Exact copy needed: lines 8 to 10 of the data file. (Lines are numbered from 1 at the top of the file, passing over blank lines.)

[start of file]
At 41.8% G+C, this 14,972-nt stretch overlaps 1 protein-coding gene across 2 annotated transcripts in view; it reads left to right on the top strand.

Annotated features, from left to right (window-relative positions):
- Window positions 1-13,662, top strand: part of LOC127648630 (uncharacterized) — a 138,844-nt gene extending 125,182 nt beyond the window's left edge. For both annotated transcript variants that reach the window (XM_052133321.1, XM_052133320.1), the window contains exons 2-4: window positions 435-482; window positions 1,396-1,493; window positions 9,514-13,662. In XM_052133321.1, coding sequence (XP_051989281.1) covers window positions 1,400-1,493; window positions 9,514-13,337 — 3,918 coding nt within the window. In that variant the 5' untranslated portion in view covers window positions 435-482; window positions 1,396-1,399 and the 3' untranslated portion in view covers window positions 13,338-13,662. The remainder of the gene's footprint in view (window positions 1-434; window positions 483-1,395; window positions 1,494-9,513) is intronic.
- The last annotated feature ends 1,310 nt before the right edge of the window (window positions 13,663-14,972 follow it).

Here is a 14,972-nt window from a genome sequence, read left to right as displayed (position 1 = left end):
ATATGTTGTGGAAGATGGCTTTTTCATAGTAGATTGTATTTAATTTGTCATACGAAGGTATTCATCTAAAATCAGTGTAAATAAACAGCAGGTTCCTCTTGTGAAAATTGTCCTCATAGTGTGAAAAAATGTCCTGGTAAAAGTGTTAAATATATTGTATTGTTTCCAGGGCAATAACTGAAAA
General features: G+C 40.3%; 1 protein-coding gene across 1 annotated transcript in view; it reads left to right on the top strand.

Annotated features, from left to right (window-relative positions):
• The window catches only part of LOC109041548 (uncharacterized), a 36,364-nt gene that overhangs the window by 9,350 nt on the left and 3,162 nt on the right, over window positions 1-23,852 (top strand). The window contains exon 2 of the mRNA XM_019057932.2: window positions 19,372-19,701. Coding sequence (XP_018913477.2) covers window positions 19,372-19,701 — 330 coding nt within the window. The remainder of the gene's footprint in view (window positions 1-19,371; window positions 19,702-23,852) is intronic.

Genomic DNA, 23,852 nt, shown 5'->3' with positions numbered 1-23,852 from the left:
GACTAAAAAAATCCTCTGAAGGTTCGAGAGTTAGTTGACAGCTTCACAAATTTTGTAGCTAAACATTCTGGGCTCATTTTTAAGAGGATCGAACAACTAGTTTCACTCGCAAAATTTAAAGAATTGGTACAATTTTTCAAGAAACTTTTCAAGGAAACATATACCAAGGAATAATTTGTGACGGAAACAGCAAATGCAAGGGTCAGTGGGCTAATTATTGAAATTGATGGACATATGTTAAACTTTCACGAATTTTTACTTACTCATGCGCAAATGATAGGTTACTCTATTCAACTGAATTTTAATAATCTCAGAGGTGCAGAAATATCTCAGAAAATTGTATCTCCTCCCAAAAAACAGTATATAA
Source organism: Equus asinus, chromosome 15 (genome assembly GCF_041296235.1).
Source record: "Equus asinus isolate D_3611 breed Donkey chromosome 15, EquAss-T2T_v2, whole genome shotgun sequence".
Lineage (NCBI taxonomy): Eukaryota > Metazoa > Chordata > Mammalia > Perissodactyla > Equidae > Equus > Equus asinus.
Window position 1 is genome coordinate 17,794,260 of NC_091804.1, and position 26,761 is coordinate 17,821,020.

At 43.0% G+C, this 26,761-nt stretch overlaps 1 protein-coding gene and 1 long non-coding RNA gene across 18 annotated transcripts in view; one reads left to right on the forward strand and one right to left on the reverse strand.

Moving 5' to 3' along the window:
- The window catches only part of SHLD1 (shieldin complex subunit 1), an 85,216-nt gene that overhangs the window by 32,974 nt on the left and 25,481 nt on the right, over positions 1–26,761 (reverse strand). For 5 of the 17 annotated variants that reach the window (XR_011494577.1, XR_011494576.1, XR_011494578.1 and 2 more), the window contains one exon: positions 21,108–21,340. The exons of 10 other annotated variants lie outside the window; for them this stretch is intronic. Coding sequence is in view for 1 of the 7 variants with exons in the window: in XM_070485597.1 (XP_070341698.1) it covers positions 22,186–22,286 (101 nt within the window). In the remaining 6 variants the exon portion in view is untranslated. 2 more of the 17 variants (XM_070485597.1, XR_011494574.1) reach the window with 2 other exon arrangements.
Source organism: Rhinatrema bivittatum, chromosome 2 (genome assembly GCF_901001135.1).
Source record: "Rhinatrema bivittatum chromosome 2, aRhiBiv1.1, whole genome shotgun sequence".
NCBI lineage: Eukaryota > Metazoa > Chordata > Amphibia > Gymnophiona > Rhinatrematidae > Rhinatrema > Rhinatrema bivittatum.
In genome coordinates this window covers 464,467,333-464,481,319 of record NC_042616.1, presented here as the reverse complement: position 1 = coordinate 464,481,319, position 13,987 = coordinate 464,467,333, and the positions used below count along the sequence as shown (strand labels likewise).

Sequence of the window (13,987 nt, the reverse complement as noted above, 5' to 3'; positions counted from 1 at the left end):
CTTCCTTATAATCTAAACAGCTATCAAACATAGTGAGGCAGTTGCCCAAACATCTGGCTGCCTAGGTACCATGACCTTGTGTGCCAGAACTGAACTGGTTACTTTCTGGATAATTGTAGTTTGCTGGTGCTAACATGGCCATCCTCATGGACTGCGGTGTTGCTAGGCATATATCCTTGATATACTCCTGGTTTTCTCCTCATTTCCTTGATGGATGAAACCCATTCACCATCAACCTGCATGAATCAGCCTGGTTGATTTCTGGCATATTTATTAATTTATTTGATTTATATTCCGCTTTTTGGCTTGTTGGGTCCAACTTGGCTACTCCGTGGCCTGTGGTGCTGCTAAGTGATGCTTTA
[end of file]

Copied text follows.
Annotated features, from left to right (window-relative positions):
• The window catches only part of LOC109041548 (uncharacterized), a 36,364-nt gene that overhangs the window by 9,350 nt on the left and 3,162 nt on the right, over window positions 1-23,852 (top strand). The window contains exon 2 of the mRNA XM_019057932.2: window positions 19,372-19,701. Coding sequence (XP_018913477.2) covers window positions 19,372-19,701 — 330 coding nt within the window. The remainder of the gene's footprint in view (window positions 1-19,371; window positions 19,702-23,852) is intronic.

Genomic DNA, 23,852 nt, shown 5'->3' with positions numbered 1-23,852 from the left: